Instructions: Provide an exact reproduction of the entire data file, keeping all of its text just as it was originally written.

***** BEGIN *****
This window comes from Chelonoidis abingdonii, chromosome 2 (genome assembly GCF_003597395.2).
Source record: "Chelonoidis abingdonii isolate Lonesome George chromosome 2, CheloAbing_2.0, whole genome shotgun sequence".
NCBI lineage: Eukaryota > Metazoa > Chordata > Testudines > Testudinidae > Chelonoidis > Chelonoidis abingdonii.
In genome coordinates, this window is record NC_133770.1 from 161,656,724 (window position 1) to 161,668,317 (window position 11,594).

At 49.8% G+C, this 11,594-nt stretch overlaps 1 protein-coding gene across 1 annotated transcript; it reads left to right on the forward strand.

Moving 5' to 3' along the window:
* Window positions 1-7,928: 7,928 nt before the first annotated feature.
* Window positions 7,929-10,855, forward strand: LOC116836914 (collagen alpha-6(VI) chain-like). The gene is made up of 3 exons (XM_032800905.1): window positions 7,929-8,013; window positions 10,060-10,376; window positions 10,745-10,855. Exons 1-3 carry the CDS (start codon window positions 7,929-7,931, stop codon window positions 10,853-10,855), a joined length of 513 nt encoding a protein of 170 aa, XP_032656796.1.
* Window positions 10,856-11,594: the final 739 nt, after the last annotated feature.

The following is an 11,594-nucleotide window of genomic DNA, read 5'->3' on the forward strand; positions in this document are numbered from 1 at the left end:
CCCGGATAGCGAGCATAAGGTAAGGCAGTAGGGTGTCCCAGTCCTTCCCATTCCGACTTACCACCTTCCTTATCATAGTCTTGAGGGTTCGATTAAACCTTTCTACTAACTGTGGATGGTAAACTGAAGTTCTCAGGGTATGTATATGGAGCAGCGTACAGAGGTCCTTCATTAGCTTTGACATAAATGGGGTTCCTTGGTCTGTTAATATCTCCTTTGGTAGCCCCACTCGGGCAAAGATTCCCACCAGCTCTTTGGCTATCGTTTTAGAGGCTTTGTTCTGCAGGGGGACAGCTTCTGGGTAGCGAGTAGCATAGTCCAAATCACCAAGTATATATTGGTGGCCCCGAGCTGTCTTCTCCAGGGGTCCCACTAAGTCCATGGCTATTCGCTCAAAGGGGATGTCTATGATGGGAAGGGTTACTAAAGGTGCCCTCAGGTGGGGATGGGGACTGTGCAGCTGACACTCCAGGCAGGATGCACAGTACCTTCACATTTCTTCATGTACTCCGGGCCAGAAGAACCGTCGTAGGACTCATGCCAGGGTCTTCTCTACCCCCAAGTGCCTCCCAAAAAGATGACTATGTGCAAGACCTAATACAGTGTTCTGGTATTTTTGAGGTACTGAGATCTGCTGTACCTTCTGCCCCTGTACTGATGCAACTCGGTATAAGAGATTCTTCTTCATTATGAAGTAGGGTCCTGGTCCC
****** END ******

This window comes from Chelonoidis abingdonii, chromosome 2 (genome assembly GCF_003597395.2).
Source record: "Chelonoidis abingdonii isolate Lonesome George chromosome 2, CheloAbing_2.0, whole genome shotgun sequence".
NCBI lineage: Eukaryota > Metazoa > Chordata > Testudines > Testudinidae > Chelonoidis > Chelonoidis abingdonii.
In genome coordinates, this window is record NC_133770.1 from 161,656,724 (window position 1) to 161,668,317 (window position 11,594).

At 49.8% G+C, this 11,594-nt stretch overlaps 1 protein-coding gene across 1 annotated transcript; it reads left to right on the forward strand.

Moving 5' to 3' along the window:
* Window positions 1-7,928: 7,928 nt before the first annotated feature.
* Window positions 7,929-10,855, forward strand: LOC116836914 (collagen alpha-6(VI) chain-like). The gene is made up of 3 exons (XM_032800905.1): window positions 7,929-8,013; window positions 10,060-10,376; window positions 10,745-10,855. Exons 1-3 carry the CDS (start codon window positions 7,929-7,931, stop codon window positions 10,853-10,855), a joined length of 513 nt encoding a protein of 170 aa, XP_032656796.1.
* Window positions 10,856-11,594: the final 739 nt, after the last annotated feature.

The following is an 11,594-nucleotide window of genomic DNA, read 5'->3' on the forward strand; positions in this document are numbered from 1 at the left end:
CCCGGATAGCGAGCATAAGGTAAGGCAGTAGGGTGTCCCAGTCCTTCCCATTCCGACTTACCACCTTCCTTATCATAGTCTTGAGGGTTCGATTAAACCTTTCTACTAACTGTGGATGGTAAACTGAAGTTCTCAGGGTATGTATATGGAGCAGCGTACAGAGGTCCTTCATTAGCTTTGACATAAATGGGGTTCCTTGGTCTGTTAATATCTCCTTTGGTAGCCCCACTCGGGCAAAGATTCCCACCAGCTCTTTGGCTATCGTTTTAGAGGCTTTGTTCTGCAGGGGGACAGCTTCTGGGTAGCGAGTAGCATAGTCCAAATCACCAAGTATATATTGGTGGCCCCGAGCTGTCTTCTCCAGGGGTCCCACTAAGTCCATGGCTATTCGCTCAAAGGGGATGTCTATGATGGGAAGGGTTACTAAAGGTGCCCTCAGGTGGGGATGGGGACTGTGCAGCTGACACTCCAGGCAGGATGCACAGTACCTTCACATTTCTTCATGTACTCCGGGCCAGAAGAACCGTCGTAGGACTCATGCCAGGGTCTTCTCTACCCCCAAGTGCCTCCCAAAAAGATGACTATGTGCAAGACCTAATACAGTGTTCTGGTATTTTTGAGGTACTGAGATCTGCTGTACCTTCTGCCCCTGTACTGATGCAACTCGGTATAAGAGATTCTTCTTCATTATGAAGTAGGGTCCTGGTCCC